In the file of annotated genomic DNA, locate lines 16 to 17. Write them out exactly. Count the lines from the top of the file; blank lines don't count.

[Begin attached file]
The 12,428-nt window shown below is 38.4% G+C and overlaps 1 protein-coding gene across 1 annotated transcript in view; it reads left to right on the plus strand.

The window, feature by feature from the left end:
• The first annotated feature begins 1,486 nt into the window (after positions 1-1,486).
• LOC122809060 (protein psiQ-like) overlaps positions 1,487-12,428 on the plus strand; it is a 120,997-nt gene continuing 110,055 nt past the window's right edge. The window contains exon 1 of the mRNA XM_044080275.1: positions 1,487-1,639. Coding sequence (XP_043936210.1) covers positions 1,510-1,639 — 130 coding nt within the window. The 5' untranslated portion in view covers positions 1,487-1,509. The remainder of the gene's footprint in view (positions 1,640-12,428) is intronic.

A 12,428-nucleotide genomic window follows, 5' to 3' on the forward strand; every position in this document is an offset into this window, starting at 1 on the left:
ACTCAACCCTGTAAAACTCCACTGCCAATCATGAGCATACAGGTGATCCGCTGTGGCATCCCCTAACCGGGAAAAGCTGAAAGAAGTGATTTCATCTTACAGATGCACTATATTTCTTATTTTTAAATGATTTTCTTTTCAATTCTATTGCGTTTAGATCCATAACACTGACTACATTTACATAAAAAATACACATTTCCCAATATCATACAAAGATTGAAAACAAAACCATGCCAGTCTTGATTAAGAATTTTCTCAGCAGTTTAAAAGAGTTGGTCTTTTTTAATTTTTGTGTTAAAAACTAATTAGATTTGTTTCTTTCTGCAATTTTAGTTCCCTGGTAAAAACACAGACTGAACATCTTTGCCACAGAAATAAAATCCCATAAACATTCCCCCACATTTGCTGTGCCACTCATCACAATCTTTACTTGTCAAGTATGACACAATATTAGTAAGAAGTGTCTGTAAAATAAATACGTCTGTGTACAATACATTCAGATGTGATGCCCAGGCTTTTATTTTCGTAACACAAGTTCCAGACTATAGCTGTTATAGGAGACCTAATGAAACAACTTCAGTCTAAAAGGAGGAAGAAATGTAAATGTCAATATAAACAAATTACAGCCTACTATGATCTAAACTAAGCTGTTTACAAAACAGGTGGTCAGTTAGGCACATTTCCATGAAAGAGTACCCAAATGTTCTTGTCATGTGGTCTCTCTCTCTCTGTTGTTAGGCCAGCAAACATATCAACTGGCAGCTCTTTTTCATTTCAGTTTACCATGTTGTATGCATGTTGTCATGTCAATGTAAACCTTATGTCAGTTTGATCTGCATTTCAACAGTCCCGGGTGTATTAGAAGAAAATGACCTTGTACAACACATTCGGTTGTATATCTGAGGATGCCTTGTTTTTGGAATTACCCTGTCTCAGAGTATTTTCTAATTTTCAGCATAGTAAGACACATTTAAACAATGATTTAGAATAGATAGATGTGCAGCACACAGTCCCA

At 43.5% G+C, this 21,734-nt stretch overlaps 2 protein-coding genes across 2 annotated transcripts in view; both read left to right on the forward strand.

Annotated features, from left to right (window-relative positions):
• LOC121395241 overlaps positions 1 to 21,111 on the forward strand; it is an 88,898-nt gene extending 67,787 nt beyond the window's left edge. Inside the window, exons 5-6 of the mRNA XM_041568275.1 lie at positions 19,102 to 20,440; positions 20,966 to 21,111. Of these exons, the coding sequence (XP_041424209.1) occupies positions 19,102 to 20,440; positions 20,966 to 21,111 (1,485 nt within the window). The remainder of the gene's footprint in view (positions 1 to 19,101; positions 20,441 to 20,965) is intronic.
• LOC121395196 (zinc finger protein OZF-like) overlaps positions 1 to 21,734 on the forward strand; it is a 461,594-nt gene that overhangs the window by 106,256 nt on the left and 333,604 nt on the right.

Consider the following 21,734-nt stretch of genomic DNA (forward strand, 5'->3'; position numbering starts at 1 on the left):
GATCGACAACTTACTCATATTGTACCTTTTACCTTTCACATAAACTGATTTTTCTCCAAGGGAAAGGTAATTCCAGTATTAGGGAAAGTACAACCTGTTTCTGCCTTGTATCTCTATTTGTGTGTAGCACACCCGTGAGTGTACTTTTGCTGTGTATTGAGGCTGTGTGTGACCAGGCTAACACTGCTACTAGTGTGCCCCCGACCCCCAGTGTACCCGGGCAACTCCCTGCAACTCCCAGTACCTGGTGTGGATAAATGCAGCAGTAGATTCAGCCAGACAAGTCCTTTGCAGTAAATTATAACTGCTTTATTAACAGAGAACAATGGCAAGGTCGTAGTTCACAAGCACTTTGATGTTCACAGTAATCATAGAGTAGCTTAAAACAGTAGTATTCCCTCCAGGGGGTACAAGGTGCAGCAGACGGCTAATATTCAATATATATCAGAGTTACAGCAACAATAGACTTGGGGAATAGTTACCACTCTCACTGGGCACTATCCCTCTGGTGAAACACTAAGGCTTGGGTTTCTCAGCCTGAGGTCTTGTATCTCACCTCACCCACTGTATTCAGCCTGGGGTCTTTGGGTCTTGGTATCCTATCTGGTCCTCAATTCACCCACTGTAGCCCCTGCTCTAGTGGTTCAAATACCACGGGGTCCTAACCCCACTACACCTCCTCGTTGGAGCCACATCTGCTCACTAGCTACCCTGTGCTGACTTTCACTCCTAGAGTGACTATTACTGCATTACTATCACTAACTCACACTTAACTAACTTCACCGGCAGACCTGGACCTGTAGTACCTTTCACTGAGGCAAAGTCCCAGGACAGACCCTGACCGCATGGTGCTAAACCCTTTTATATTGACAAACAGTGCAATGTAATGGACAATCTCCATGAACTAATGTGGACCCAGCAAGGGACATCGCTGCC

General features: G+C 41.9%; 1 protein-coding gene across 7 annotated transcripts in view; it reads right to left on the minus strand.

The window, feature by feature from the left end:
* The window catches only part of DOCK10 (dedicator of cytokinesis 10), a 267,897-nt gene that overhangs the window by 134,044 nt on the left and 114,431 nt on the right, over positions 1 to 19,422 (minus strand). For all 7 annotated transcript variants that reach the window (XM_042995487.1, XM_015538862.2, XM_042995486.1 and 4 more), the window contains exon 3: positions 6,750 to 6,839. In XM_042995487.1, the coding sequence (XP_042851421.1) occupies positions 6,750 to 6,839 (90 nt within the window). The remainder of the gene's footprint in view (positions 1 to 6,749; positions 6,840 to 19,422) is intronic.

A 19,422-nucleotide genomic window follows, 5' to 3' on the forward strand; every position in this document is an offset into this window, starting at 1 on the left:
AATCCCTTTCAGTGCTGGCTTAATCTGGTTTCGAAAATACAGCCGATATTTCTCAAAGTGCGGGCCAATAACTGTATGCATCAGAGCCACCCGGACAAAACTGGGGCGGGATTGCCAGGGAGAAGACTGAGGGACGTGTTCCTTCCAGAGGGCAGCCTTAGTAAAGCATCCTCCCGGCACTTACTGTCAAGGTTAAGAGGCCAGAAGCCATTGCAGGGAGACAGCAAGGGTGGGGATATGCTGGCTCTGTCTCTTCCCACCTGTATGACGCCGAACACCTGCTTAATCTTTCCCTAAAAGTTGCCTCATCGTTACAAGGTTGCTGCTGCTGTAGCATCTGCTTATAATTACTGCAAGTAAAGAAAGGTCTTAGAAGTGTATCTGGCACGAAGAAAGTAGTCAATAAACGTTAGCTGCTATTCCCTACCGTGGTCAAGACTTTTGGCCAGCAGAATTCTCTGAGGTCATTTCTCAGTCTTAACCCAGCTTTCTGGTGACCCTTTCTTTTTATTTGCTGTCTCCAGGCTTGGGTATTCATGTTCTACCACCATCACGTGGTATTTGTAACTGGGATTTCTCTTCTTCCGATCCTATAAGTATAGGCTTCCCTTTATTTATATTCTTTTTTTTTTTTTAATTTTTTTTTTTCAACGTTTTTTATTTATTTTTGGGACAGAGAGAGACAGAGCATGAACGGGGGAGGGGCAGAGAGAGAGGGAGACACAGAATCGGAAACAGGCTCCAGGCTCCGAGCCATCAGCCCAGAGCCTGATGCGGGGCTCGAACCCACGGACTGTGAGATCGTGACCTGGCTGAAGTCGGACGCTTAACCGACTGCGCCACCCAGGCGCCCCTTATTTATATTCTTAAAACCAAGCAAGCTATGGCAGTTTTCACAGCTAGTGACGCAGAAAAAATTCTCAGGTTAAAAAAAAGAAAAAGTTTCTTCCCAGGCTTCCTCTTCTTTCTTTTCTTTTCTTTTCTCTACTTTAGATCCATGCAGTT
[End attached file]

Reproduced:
A 19,422-nucleotide genomic window follows, 5' to 3' on the forward strand; every position in this document is an offset into this window, starting at 1 on the left:
AATCCCTTTCAGTGCTGGCTTAATCTGGTTTCGAAAATACAGCCGATATTTCTCAAAGTGCGGGCCAATAACTGTATGCATCAGAGCCACCCGGACAAAACTGGGGCGGGATTGCCAGGGAGAAGACTGAGGGACGTGTTCCTTCCAGAGGGCAGCCTTAGTAAAGCATCCTCCCGGCACTTACTGTCAAGGTTAAGAGGCCAGAAGCCATTGCAGGGAGACAGCAAGGGTGGGGATATGCTGGCTCTGTCTCTTCCCACCTGTATGACGCCGAACACCTGCTTAATCTTTCCCTAAAAGTTGCCTCATCGTTACAAGGTTGCTGCTGCTGTAGCATCTGCTTATAATTACTGCAAGTAAAGAAAGGTCTTAGAAGTGTATCTGGCACGAAGAAAGTAGTCAATAAACGTTAGCTGCTATTCCCTACCGTGGTCAAGACTTTTGGCCAGCAGAATTCTCTGAGGTCATTTCTCAGTCTTAACCCAGCTTTCTGGTGACCCTTTCTTTTTATTTGCTGTCTCCAGGCTTGGGTATTCATGTTCTACCACCATCACGTGGTATTTGTAACTGGGATTTCTCTTCTTCCGATCCTATAAGTATAGGCTTCCCTTTATTTATATTCTTTTTTTTTTTTTAATTTTTTTTTTTCAACGTTTTTTATTTATTTTTGGGACAGAGAGAGACAGAGCATGAACGGGGGAGGGGCAGAGAGAGAGGGAGACACAGAATCGGAAACAGGCTCCAGGCTCCGAGCCATCAGCCCAGAGCCTGATGCGGGGCTCGAACCCACGGACTGTGAGATCGTGACCTGGCTGAAGTCGGACGCTTAACCGACTGCGCCACCCAGGCGCCCCTTATTTATATTCTTAAAACCAAGCAAGCTATGGCAGTTTTCACAGCTAGTGACGCAGAAAAAATTCTCAGGTTAAAAAAAAGAAAAAGTTTCTTCCCAGGCTTCCTCTTCTTTCTTTTCTTTTCTTTTCTCTACTTTAGATCCATGCAGTT